The midwives monitor and maintain the temperature of the water very closely to minimise the risk of the baby breathing under water. You will be able to get in any position that is comfortable for you as long as the water is deep enough to ensure the baby’s head is completely submerged during the birth.

Giving birth in the pool is carried out with a hands off approach from the midwife. Following the birth your baby’s head will be gently guided out of the water by the midwife or yourself. Your midwife will give you verbal guidance and emotional support during this time. 

There is little available evidence to support birth under water however there is evidence of rare risk to the baby including respiratory problems and infection. Clinical guidelines are followed by staff to minimise these risks.

Third stage of labour/ Delivery of the afterbirth (placenta) 

If you have chosen to have the delivery of your afterbirth actively managed you will be advised to leave the pool following the birth of your baby where this will then occur. If you have chosen to have a physiological third stage of labour you may stay in the pool if you wish to do so. However, there is little research regarding the safety of being emerged in water during this stage and you may be asked to leave the pool should complications arise.

We are unable to accurately measure how much blood you may loose when you deliver your placenta in the pool although if it appears excessive you will be asked to leave the pool. 

Warm water is thought to increase the stretching of perineal muscles and reduce your risk of tearing. Should you need to have any perineal suturing it will be done out of the water.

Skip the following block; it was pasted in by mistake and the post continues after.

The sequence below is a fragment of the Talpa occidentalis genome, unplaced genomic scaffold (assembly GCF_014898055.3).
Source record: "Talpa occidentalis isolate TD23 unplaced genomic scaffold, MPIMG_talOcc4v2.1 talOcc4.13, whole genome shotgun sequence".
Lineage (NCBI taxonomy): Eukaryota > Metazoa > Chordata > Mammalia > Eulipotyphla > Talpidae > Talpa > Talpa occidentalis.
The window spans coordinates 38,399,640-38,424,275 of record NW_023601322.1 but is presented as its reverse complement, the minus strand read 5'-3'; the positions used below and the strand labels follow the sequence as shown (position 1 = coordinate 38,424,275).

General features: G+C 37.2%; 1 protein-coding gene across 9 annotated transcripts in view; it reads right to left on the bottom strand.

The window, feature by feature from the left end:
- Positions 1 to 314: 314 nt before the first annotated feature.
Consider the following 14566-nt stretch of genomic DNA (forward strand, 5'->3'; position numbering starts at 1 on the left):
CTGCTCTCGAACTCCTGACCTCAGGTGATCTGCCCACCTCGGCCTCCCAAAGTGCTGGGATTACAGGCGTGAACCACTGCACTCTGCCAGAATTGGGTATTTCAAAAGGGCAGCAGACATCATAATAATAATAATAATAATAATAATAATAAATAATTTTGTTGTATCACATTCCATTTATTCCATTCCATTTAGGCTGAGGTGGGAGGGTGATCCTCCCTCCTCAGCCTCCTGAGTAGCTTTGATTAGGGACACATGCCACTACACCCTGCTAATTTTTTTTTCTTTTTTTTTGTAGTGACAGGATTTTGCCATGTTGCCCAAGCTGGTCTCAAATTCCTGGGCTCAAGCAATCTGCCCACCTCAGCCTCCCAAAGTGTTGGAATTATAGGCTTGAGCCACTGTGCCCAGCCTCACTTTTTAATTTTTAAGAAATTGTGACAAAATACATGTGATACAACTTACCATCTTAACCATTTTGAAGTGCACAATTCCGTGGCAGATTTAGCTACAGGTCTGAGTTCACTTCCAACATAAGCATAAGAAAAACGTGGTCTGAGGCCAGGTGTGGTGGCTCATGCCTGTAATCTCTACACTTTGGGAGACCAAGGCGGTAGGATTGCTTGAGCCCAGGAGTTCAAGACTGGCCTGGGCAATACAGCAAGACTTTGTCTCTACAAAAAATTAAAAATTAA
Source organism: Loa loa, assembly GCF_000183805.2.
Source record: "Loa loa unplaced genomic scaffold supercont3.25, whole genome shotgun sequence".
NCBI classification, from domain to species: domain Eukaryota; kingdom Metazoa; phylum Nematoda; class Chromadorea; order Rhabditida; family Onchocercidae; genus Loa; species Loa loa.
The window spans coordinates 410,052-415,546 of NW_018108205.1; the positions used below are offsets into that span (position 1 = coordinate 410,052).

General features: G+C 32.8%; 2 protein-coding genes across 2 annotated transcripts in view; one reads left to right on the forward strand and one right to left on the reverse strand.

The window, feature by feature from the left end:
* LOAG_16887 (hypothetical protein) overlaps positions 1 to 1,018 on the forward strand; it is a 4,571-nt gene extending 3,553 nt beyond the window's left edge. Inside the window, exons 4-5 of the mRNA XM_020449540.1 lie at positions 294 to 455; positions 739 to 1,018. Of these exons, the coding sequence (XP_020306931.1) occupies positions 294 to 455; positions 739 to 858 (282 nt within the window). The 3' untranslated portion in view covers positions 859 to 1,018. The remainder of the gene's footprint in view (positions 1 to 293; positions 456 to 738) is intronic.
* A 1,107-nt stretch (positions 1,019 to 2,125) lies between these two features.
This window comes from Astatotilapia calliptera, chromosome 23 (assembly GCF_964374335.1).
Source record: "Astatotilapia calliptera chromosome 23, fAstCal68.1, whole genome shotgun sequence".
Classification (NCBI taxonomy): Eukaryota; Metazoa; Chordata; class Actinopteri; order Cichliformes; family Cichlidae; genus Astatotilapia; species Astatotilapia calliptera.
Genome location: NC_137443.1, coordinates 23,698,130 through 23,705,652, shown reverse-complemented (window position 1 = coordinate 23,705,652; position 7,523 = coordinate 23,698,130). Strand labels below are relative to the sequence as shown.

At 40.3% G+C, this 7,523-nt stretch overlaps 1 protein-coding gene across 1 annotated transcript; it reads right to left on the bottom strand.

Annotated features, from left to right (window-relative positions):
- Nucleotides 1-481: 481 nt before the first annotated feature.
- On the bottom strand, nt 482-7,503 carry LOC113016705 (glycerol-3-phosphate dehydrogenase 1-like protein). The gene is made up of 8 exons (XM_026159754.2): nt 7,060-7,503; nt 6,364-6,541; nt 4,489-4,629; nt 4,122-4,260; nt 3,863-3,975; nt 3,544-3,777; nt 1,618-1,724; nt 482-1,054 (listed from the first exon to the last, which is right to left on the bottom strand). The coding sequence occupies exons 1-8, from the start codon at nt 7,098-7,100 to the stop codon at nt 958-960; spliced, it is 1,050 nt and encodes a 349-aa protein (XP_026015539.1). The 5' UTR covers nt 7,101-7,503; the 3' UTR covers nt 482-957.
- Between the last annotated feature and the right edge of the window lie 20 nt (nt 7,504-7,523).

Is there anything I need?

It is important you feel relaxed and comfortable when you are in the pool so the choice of what you wear is entirely up to you. A sports bra, large t-shirt or nothing at all are all suggestions. It is important you are kept warm after you have left the pool so a dressing gown may be useful to assist this. It is vital you do not get dehydrated whilst using the pool so a water bottle for easy handling is encouraged and you may bring a light diet or isotonic drink if you wish.

Emergency situations

If an emergency occurs in the pool there may be problems encountered relating to the logistics of leaving the pool which could impact upon the management. Ultimately there is a possibility the emergency will not be managed as effectively as on land. Emergency equipment and staff will always be available. 

A plan of exit will be discussed prior to you entering the pool and you will be expected to leave the pool with minimal support from staff. 

Prior to entering the pool you will have to demonstrate you can safely get yourself in and out of the pool as staff will not be able to assist you with this.

Further information

If you have any further questions please talk to your community midwife or contact Barnsley Birthing Centre on: 01226 432249

References for further reading

  • RCOG/RCM (2006) Joint statement number 1- Immersion in Water during Labour and Birth
  • NCT (2012) Use of water birth pools in labour
  • Water birth International (2007) Perspectives on Safety Issues